Before moving to specifics, I’ll start with some general points. It’s a perplexing title, is it not? These poems take the reader to Stornoway on the Isle of Lewis, which is the administrative centre of the Outer Hebrides. Stornoway’s natural harbour has been used at least since Viking times but probably much earlier than that in unrecorded history. In Callanish, the island has of course a remarkable stone circle and also standing stones rivalling the more famous Stonehenge.
Murray was born in Ness but now lives in the Shetland Isles. He is a teacher, author and a journalist as well as a poet and The Guga Hunters, a recent volume of poetry and prose is written in both Gaelic and English.
The first poem in SY StorY, “Beginnings”, reflects on “Mesolithic wanderers”. With an unobtrusive but quite complicated rhyme scheme, it typifies many of the poems here. Murray employs both full and slant rhymes and, when he chooses not to rhyme in a volume of rhyme-heavy verse, the effect and emphasis is profound. Consider the effect of “our foundations here are fragile” and
There is ground here
No man can call his own.
Murray’s introduction to the collection describes a “misspent teenage years…spent around Stornoway Harbour” and details his “personal history of Stornoway”, appropriately entitled “An I-View”. There is also a short afterword (or “Rear View”), which attempts to separate autobiographical fact from fiction in the poems. While all this might seem unnecessary for the enjoyment of the poems, it may well be necessary for a member of that tightly-knit community who just might find cause to wonder.
There is such rich range and mixture of poems – even humorous verse set beside historical poems. While some of the collection’s concern events which took place a long time ago, none of their immediacy is lost and some are quite distressing to read.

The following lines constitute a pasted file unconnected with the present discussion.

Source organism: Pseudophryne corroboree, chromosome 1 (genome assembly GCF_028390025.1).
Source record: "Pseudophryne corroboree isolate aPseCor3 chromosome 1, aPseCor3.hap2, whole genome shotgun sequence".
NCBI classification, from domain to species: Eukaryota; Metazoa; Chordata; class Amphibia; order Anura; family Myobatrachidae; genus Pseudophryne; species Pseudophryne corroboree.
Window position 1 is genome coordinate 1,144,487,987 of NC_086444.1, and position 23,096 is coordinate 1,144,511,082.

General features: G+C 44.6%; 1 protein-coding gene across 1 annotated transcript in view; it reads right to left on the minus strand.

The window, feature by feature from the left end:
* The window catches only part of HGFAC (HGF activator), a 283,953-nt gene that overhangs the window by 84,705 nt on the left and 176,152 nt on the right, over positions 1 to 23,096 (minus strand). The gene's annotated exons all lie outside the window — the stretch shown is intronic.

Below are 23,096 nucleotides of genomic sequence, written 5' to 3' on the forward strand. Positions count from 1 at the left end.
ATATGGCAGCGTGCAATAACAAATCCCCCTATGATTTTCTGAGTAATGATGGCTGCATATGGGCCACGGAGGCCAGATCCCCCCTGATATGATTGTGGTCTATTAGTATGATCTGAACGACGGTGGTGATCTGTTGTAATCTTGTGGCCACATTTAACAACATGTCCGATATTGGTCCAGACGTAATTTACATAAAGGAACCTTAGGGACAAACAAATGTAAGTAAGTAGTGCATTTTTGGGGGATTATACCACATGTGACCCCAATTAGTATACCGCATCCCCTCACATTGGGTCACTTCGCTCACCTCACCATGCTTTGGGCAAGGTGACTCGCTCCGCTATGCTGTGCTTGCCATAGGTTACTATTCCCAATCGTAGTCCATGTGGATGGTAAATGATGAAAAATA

There is an intermittent series of short poems entitled “Love song with….”, In “Love Song with Kippers”, each of the four short stanzas begins “Let us meet inside the smokehouse”, and does sound as though it ought to be sung. Each stanza compares smoked fish to some aspect of love, for instance ‘”marinated with our tears’’ and ”a love hooking deep inside us’’. “Love Song with Dogfish” is only two lines long and “Love Song with Conger Eel” and others a mere one line long but all are perfect, funny little poems.
The poems in SY StorY about shipwrecks are almost unbearably sad. There is a series of poems about the Norge, which sank in 1904. These are mainly about specific survivors (only 160 out of 805) but one concerns Murray’s musings on a photograph of some of the survivors outside the poorhouse. The whole book is peppered with old photographs (which would make an interesting book by themselves), as well as wonderful drawings by Douglas Robertson.
The historical poems in Murray’s collection tend to reflect on whether the people written about ever wondered what Stornoway would be like in their future but our present. Murray imagines the Vikings having visions of container lorries. The fishermen standing in front of a “thick woodland of masts”, which perfectly describes the old photograph that accompanies the poem, are envisaged foreseeing their sons leaving “to cut branches”. Again, that subtle rhyming is present.
There are almost eighty poems in this collection, far too many to do justice to in a short review. If that title is still perplexing, then you need go no further than Stornoway’s airport…but that would be a pity. There is so much more to discover here.